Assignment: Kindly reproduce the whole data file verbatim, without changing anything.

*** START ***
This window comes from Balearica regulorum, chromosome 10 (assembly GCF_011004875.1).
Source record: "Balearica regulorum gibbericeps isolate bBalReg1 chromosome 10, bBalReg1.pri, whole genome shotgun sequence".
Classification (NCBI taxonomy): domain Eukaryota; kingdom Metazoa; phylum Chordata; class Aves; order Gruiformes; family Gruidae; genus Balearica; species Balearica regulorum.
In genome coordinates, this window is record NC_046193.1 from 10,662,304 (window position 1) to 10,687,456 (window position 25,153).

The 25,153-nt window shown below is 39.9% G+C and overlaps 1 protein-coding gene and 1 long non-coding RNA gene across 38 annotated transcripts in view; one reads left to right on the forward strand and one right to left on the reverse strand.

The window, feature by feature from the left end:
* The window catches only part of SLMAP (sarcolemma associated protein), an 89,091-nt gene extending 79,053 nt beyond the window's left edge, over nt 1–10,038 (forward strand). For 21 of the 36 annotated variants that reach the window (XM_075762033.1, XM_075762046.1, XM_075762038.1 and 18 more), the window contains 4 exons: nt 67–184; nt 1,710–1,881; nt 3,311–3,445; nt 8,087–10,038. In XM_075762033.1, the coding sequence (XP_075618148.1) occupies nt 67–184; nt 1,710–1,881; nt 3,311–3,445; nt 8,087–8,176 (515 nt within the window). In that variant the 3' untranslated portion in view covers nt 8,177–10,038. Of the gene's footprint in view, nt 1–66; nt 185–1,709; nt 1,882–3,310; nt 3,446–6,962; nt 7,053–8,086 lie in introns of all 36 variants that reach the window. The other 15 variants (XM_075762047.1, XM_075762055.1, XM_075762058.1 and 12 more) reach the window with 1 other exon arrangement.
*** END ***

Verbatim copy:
This window comes from Balearica regulorum, chromosome 10 (assembly GCF_011004875.1).
Source record: "Balearica regulorum gibbericeps isolate bBalReg1 chromosome 10, bBalReg1.pri, whole genome shotgun sequence".
Classification (NCBI taxonomy): domain Eukaryota; kingdom Metazoa; phylum Chordata; class Aves; order Gruiformes; family Gruidae; genus Balearica; species Balearica regulorum.
In genome coordinates, this window is record NC_046193.1 from 10,662,304 (window position 1) to 10,687,456 (window position 25,153).

The 25,153-nt window shown below is 39.9% G+C and overlaps 1 protein-coding gene and 1 long non-coding RNA gene across 38 annotated transcripts in view; one reads left to right on the forward strand and one right to left on the reverse strand.

The window, feature by feature from the left end:
* The window catches only part of SLMAP (sarcolemma associated protein), an 89,091-nt gene extending 79,053 nt beyond the window's left edge, over nt 1–10,038 (forward strand). For 21 of the 36 annotated variants that reach the window (XM_075762033.1, XM_075762046.1, XM_075762038.1 and 18 more), the window contains 4 exons: nt 67–184; nt 1,710–1,881; nt 3,311–3,445; nt 8,087–10,038. In XM_075762033.1, the coding sequence (XP_075618148.1) occupies nt 67–184; nt 1,710–1,881; nt 3,311–3,445; nt 8,087–8,176 (515 nt within the window). In that variant the 3' untranslated portion in view covers nt 8,177–10,038. Of the gene's footprint in view, nt 1–66; nt 185–1,709; nt 1,882–3,310; nt 3,446–6,962; nt 7,053–8,086 lie in introns of all 36 variants that reach the window. The other 15 variants (XM_075762047.1, XM_075762055.1, XM_075762058.1 and 12 more) reach the window with 1 other exon arrangement.